Ask a roomful of climate change experts about whether the cumbersome United Nations Framework Convention on Climate Change (UNFCCC) is up to the task of avoiding global climate catastrophe, and the optimists will predict success while the pessimists shake their heads. Both are correct. Tim Flannery, the Australian climate scientist, whose The Weather Makers did much to raise the alarm a decade ago, offers a reliable guide to the conundrum in his new book Atmosphere of Hope.
Before the latest round of negotiations even opened in Paris in early December, it was clear that, though a deal was important, it would not be sufficient: the pledges made would not keep global temperature rises below the critical two degree-threshold, beyond which catastrophe lies. Avoiding disaster will depend on much more vigorous global decarbonisation, and the hope for that lies beyond the UNFCC framework, in the self-interested actions of business and cities—which account for 75 per cent of emissions—states and provinces.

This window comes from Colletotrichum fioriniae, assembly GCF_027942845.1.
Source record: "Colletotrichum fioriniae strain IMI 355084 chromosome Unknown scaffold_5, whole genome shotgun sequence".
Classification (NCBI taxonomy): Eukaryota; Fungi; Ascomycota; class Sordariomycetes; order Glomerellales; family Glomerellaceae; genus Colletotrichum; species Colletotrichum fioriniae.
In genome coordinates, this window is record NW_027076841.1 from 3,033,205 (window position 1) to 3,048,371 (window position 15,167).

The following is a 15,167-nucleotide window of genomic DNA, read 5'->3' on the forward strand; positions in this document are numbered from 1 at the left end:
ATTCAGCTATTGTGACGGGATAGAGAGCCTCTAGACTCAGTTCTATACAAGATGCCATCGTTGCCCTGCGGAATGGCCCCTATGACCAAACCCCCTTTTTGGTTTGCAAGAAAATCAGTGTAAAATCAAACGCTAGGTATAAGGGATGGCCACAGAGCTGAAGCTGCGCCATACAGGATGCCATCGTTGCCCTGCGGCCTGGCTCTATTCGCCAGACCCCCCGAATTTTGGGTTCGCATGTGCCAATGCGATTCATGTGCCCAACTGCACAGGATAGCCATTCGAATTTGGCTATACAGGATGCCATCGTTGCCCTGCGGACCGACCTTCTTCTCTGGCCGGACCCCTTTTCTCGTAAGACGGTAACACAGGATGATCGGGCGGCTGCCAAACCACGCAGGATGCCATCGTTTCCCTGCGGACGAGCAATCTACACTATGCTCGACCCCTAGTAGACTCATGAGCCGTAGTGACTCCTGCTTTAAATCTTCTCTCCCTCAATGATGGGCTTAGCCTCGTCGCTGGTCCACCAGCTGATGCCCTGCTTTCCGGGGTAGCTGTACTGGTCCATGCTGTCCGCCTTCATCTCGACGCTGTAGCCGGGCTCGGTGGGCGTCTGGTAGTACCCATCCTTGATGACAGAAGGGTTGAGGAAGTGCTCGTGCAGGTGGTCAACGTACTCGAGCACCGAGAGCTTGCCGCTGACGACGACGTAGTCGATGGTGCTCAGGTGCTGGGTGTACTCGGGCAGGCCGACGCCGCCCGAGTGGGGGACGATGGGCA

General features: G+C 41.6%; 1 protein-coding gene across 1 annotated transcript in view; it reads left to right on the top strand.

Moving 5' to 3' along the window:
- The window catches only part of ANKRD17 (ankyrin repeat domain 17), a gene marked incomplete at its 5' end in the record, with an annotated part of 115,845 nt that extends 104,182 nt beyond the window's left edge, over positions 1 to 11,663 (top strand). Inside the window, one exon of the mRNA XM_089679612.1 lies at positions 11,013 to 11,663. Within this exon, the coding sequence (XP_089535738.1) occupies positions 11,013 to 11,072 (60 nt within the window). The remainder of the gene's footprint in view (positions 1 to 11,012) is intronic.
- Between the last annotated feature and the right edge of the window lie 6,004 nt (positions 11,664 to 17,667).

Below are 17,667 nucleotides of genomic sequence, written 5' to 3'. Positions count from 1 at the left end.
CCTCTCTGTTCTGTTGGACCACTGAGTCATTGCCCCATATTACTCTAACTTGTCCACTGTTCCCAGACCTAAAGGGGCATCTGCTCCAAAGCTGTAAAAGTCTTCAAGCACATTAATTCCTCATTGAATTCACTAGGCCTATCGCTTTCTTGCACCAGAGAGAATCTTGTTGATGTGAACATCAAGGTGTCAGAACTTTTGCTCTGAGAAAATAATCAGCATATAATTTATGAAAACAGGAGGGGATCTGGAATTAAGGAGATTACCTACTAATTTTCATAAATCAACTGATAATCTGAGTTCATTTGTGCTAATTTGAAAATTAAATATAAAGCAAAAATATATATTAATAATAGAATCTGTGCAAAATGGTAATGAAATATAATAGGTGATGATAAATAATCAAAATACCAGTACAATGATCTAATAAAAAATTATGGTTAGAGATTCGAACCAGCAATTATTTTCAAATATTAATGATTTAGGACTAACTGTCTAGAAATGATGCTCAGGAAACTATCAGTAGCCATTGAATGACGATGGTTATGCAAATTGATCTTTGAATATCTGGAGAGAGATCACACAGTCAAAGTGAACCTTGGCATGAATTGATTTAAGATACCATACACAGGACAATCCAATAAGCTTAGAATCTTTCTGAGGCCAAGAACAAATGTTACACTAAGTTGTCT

Flannery lays out the familiar strands of the argument: political will, new technologies and finance are the components of the transformation. He is no blind optimist: his opening quotation, from F Sherwood Rowland, a Nobel laureate for his work on the ozone layer, betrays the weary frustration of many climate veterans: “What is the use of having developed a science well enough to make predictions if, in the end, all we’re willing to do is stand around and wait for them to come true?” In the end, Flannery believes we can do it. We have to hope he is right.
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